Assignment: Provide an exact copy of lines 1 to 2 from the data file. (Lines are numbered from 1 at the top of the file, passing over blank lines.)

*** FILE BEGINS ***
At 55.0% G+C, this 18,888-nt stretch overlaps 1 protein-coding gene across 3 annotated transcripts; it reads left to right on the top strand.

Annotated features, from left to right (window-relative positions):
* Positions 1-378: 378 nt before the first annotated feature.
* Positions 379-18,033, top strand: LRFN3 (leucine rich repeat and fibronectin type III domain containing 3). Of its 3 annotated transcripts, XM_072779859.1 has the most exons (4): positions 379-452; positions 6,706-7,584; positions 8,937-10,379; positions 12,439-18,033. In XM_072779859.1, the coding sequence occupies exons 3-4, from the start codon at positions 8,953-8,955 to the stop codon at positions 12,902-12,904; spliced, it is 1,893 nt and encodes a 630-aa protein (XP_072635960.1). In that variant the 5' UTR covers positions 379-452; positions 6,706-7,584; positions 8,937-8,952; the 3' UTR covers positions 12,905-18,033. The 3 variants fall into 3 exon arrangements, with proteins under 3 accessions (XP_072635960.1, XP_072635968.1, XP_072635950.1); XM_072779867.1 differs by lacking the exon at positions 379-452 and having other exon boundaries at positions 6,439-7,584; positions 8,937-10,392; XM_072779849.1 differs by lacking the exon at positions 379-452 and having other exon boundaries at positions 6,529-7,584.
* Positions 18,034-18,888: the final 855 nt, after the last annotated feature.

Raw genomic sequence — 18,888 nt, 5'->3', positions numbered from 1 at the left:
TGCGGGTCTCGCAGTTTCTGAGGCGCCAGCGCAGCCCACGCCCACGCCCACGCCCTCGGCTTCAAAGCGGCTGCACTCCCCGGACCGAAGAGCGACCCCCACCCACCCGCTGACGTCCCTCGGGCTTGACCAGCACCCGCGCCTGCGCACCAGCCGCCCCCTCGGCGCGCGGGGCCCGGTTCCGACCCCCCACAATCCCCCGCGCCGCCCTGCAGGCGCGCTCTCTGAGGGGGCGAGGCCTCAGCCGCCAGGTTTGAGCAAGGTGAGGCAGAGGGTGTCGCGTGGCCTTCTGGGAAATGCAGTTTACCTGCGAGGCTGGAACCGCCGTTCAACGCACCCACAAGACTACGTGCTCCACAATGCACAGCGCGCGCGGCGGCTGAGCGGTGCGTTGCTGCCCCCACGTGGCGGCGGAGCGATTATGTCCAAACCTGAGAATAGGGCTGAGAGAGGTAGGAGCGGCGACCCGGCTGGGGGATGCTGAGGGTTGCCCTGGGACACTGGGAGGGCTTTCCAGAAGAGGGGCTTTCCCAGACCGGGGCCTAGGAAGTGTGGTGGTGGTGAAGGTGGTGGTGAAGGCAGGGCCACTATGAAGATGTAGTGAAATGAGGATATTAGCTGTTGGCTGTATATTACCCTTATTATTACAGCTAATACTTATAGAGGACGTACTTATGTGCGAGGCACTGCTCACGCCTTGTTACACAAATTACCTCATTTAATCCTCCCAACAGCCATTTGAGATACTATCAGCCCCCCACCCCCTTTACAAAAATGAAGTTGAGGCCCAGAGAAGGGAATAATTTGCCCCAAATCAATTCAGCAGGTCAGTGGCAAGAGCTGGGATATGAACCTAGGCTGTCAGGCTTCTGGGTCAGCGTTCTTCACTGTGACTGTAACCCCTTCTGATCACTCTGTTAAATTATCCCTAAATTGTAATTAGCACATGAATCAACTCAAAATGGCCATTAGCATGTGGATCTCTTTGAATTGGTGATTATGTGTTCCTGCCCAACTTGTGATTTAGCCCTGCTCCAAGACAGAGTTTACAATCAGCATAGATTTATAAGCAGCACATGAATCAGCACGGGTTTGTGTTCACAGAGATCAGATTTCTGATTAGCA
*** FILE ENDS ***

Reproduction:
At 55.0% G+C, this 18,888-nt stretch overlaps 1 protein-coding gene across 3 annotated transcripts; it reads left to right on the top strand.

Annotated features, from left to right (window-relative positions):